Keystore class, the X509ExtendedTrustManager class, or some other approach. This is currently TBD.
Finally, the client can have the entire feature enabled or disabled via the
jdk.tls.client.enableCertTransparency System property. By default this will be
true for the client.
JSSE Servers automatically have support for SCT delivery via X.509 certificates, and this method requires no changes to JSSE. Likewise, OCSP stapling support exists on the server and therefore no changes are required for SCT delivery via stapled OCSP responses. We may choose to support the
signed_certificate_timestamp TLS extension on the server side. This would require changes to the handshaker code for the consumption of the extension in the ClientHello, and the extension's placement into either the ServerHello message (versions <= TLSv1.2) or the Server Certificate message (TLSv1.3). We will also need to investigate a method for caching SCTs so they can be retrieved efficiently on an as-needed basis. Finally we will have the
jdk.tls.server.enableCertTransparency System property,
true by default, that can enable or disable support for the TLS extension. Disabling it will not prevent SCT delivery via OCSP stapling or via X.509 certificate presentation to the client.
Extensive testing should be done to ensure the feature works properly. Some of the types of tests to be performed are listed below:
- Verification of proper operation with the feature enabled:
- Assertion of the signed_certificate_timestamp extension in the client hello message
- Completion of handshake when valid SCT timestamps are provided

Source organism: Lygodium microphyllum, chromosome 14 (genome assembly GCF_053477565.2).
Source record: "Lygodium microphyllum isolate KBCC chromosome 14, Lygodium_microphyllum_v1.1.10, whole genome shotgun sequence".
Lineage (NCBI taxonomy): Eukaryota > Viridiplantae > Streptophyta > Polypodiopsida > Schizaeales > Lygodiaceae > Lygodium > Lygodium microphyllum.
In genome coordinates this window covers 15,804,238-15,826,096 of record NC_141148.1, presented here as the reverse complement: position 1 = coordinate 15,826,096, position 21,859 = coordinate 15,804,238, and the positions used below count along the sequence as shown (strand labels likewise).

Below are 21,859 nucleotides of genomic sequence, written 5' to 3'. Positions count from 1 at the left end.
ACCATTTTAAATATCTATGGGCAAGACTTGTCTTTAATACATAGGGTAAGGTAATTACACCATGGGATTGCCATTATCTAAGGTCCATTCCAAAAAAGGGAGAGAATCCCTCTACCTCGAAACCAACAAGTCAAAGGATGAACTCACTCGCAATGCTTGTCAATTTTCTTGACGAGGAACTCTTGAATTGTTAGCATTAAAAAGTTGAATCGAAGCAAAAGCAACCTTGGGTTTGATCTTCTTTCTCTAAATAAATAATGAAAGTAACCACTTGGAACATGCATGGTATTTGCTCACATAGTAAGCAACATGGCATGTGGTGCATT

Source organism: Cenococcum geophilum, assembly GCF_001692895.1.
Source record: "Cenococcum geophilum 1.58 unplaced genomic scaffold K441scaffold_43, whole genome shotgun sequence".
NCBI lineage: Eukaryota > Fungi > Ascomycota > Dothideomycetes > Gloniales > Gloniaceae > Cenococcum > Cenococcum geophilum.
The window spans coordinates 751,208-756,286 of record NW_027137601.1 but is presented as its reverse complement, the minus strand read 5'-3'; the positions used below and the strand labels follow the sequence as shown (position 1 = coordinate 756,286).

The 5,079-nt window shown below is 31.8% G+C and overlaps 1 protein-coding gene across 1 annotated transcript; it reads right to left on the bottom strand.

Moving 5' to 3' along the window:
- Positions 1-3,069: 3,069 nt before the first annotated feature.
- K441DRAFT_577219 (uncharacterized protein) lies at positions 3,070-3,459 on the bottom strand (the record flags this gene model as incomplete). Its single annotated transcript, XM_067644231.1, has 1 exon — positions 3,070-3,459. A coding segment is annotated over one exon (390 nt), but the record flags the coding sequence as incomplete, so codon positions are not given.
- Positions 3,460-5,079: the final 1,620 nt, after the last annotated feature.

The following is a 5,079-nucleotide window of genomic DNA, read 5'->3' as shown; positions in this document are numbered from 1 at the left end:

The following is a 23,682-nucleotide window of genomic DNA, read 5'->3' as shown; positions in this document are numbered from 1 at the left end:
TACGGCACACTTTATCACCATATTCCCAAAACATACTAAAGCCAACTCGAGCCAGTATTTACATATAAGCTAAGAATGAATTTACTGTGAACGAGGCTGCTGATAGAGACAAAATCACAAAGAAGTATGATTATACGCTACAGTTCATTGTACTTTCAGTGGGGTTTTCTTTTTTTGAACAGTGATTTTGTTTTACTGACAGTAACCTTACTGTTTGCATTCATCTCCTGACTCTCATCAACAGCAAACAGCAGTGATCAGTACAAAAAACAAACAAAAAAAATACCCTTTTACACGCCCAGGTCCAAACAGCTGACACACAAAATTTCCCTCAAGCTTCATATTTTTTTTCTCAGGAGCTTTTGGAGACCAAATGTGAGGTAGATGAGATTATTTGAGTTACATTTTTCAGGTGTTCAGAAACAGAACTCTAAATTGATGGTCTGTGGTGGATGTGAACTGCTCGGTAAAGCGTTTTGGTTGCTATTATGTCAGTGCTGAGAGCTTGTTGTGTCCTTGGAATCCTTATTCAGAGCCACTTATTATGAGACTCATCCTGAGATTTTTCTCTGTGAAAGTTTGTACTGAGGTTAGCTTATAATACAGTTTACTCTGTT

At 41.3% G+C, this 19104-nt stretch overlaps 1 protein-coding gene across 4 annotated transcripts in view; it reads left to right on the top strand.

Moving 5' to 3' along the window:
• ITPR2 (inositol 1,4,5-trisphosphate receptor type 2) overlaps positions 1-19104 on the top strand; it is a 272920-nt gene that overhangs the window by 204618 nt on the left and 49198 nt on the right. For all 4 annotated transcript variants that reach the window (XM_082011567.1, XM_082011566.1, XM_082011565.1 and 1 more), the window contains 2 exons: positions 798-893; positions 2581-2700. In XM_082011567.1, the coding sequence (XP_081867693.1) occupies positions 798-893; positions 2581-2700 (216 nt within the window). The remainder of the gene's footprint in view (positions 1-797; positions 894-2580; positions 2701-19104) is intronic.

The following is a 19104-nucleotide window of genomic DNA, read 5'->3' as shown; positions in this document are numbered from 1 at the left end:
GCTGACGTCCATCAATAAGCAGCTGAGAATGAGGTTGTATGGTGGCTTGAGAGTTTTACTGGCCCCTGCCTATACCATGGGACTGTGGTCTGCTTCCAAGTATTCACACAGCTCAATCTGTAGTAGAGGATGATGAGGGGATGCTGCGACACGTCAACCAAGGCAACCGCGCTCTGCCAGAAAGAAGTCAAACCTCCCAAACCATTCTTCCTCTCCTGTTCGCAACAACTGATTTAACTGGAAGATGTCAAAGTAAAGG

- Alert/Closure of the handshake if SCT validity checks fail
- Test connection with no SCT data provided at all (should fail).
- Test loading/caching of trusted CT logs
- Test proper collection of SCTS from the following sources:
- X.509v3 certificate
- Stapled OCSP responses
- TLS Server Hello extension data
- With the feature disabled does the client omit the
signed_certificate_timestampfrom the ClientHello
- With the feature disabled does the client alert if
signed_certificate_timestampis asserted in the ServerHello message? (TLS 1.2 and earlier)
- If the TLS Extension delivery feature is implemented:
- Test ServerHello - should only assert
signed_certificate_timestampif the client asserts it (TLS 1.2 and earlier)
- Test caching/loading of SCT data - is the data properly encoded in the ServerHello?
- For TLS 1.3, are the SCTs provided in the Server Certificate message?
- Test ServerHello - should only assert
Risks and Assumptions
Certificate Transparency Version 2.0 is a revised and improved CT solution. This is still in draft but is far along in the process. It is assumed that this will not quite reach standardization by the time this JEP is completed. CT v2.0 design and requirements should be considered when designing classes and interfaces for this JEP.
Some items pertaining to Certificate Transparency go beyond the scope of the JSSE client and server and will not be addressed as part of this JEP.
- Implementation of a CT log monitor
- Implementation of a CT log server